"Posterity will owe everlasting thanks to John Brown for lifting up once more to the gaze of a nation grown fat and flabby on the garbage of lust and oppression, a true standard of heroic philanthropy, and each coming generation will pay its installment of the debt. . . . John Brown saw slavery through no mist or cloud, but in a light of infinite brightness, which left no one of its ten thousand horrors concealed." Frederick Douglass

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Wednesday, May 20, 2009

Josh Brolin as John Brown?

Er, well, maybe. Josh Brolin is a fine actor, but he just wouldn't be one of the actors that I would readily think of playing our man Brown in a film. But if Brolin is willing and able to portray Brown, my greater concern is that he will portray him fairly--and I think he will. As noted below, Brolin read some of Brown's words in a kind of history-meets-drama program produced by historian Howard Zinn (Brolin's reading/performance is featured on YouTube), and I think Brolin would give us a healthy and balanced representation compared to what Hollywood has previously produced.

As to the details of Brolin's possible role as the controversial abolitionist, according to a contributor to the entertainment website, ComingSoon.net, Josh Brolin was interviewed on Tuesday, May 19, in New Orleans, La., on the set of Warner Brothers production entitled, Jonah Hex. In the interview Brolin revealed that he is considering the production and starring role in a biopic on John Brown from a script by Mark Gordon. The report continues:
"It's a great, great project," Brolin told us. "The script was already out there; I read the script, I loved it. It would be a very tough character for me to play. We're going to do some tests once I'm done with this, but it's a great script and story. Somebody who I know, because of Howard Zinn's thing, and I know the character really well. Mark Gordon and I had a conversation, and we said, 'Let's do this, let's get this done.' People have been wanting to do it forever and there's a lot of directors who'd love to be involved, so I think now's the time."
The "Howard Zinn thing" Brolin mentions is the documentary he's producing called The People Speak, based on Howard Zinn's book A People's History of the United States, which will feature a who's who of American actors including Matt Damon, Marisa Tomei, Sean Penn, Morgan Freeman, Don Cheadle and many more enacting some of the greatest speeches in American history.*
Pardon me for saying so, Mr. Brolin, but if you're going to portray John Brown, I hope you'll pick up my book, John Brown--The Cost of Freedom first. If you want to know the man who lived, it's a good place to start.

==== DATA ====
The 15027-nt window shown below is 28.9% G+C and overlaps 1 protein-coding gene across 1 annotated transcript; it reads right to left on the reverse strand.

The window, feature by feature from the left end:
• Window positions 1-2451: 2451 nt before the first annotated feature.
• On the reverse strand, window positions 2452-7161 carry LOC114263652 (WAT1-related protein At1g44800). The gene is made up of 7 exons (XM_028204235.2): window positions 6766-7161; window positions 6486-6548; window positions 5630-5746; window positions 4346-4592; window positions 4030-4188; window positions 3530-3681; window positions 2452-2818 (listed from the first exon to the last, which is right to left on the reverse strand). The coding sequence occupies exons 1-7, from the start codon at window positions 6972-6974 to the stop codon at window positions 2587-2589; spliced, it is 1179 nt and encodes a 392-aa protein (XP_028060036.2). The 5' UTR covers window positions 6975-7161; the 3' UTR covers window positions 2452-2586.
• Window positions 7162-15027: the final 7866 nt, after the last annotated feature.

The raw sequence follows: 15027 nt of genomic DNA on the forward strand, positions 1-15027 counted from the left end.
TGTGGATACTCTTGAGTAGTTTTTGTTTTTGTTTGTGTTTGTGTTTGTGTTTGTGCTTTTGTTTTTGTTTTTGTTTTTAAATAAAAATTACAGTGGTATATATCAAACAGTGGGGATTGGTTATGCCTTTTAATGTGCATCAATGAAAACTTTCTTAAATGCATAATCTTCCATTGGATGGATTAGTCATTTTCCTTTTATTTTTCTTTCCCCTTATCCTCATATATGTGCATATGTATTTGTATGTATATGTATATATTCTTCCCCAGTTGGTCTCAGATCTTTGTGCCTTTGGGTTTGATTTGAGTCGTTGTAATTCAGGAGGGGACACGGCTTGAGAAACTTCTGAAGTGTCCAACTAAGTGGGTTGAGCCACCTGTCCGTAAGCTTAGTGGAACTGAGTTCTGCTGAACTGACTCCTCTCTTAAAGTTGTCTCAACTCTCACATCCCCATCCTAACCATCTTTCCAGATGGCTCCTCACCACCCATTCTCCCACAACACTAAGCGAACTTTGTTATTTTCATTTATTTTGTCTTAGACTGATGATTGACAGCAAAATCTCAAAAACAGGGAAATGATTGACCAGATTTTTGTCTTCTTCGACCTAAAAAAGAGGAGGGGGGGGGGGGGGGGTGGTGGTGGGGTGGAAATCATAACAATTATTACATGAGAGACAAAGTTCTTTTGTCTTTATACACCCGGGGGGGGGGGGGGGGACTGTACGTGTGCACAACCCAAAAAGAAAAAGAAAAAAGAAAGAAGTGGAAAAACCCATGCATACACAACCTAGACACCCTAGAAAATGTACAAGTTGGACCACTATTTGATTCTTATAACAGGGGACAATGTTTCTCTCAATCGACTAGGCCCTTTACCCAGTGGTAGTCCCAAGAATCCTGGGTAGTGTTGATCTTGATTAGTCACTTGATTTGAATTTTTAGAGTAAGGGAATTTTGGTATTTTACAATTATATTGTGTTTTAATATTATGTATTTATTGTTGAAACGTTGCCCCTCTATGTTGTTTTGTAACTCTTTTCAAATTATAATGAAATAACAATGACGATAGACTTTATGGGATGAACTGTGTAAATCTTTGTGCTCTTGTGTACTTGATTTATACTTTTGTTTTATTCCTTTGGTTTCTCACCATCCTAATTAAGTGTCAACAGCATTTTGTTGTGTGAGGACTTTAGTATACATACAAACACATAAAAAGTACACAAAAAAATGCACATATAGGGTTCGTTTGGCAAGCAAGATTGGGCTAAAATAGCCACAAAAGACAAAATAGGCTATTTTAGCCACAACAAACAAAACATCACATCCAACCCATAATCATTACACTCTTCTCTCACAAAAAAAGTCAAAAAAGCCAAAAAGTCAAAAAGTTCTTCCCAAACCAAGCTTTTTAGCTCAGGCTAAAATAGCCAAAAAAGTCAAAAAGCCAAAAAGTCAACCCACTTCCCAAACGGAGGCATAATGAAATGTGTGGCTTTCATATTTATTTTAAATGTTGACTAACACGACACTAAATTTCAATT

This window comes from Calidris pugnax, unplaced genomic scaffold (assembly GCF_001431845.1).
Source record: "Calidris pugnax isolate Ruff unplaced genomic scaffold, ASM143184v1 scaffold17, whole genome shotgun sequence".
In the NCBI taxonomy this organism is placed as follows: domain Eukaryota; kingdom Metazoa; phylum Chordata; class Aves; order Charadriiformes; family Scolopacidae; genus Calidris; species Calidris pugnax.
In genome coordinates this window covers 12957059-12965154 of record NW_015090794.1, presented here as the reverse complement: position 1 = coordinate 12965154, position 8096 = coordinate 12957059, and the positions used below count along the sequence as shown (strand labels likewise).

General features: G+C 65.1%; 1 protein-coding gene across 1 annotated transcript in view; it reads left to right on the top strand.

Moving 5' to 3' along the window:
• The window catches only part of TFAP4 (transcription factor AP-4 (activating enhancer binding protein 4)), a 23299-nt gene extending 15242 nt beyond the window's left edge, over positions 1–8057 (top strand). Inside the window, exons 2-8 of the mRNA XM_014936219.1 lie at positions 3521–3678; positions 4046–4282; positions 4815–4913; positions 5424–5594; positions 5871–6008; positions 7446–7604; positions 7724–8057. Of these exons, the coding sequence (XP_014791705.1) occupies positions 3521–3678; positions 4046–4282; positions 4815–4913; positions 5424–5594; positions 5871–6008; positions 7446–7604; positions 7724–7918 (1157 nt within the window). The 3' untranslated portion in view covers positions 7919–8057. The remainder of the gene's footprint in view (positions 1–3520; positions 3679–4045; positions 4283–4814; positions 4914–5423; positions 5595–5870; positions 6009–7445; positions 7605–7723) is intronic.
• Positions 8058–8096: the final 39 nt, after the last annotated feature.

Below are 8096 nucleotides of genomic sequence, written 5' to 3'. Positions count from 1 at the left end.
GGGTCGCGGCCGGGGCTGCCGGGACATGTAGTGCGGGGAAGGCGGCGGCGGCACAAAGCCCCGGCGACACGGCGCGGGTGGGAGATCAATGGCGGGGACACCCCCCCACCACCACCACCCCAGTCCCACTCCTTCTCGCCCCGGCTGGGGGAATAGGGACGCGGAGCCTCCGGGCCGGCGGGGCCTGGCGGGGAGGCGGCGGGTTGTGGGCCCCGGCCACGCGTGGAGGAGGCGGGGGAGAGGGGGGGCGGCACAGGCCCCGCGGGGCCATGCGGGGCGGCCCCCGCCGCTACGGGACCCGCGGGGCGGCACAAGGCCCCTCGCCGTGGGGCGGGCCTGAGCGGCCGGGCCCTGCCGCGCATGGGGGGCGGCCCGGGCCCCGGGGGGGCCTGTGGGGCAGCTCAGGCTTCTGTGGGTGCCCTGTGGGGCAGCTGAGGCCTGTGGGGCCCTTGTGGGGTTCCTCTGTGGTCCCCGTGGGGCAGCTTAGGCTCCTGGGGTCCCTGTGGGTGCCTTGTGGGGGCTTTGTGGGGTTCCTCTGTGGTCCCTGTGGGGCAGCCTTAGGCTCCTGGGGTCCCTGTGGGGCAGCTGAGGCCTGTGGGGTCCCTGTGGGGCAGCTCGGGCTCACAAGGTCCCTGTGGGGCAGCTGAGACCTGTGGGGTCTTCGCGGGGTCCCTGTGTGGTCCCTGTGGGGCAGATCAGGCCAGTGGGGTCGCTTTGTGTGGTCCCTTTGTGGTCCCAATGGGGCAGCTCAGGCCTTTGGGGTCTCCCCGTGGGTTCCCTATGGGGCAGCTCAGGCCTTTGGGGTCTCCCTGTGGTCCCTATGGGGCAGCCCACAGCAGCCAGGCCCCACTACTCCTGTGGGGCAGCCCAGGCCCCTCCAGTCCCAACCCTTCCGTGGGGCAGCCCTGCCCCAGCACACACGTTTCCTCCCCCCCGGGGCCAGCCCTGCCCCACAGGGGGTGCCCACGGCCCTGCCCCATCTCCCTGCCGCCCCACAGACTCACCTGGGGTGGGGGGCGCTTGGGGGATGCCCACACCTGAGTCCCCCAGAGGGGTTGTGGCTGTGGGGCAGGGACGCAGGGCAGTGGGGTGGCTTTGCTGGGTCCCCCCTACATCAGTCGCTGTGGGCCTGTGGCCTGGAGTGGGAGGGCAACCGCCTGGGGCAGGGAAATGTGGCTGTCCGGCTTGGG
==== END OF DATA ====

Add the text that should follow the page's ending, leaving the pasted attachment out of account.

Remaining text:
*Source: Edward Douglas, Coming Soon.net, May 20, 2009

P.S. 21 May 09. A reader has kindly responded by inquiring as to my preference in the lead role of a movie about John Brown. First, let me say that I would not want to disparage Mr. Brolin because I think his performance would be excellent and I think his thinking on Brown is at least fair. Secondly, as a mere movie-watcher my suggestions as to who might play John Brown would be (in no particular priority): Kris Kristofferson, Sam Shepherd, William Sadler, Robert Patrick, Christopher Walken or Chris Cooper. Of course, as theater goes, my vote goes for my friend, Norman Marshall, who's been keeping Brown alive on stage now for years.


David Marin-Guzman said...

any ideas for john brown casting then? Michael Shannon has been mentioned. Also i thought Sam Shephard could be a possibility...or Michael Douglas...

amecoy75002 said...

Christian Bale!

gtmagpie said...

For years my preference to play the role of Brown in a film has been Willem Dafoe. I heard Brolin's interpretation of Brown's speech to the court at this blog, and I thought he completely missed the mark as an interpreter of this most powerful oratory. He read it as if he were a high school history student who had been asked to read it for the class by the teacher. Boring. One would expect if he were to portray Brown, he'd put a little more into it. They'll have to give him blue contact lenses, since his eyes are brown and Brown's were famously grey-blue. As for a theatrical presentation, check out "Sword of the Spirit," in which actor Greg Artzner portrays Brown and Terry Leonino portrays his wife, Mary. It's being performed in many events around the country this year, including the sesquicentennial celebrations at Harpers Ferry National Historical Park. An excellent portrayal and telling of the Brown story. Check out http://www.magpiemusic.com/spiritsword.html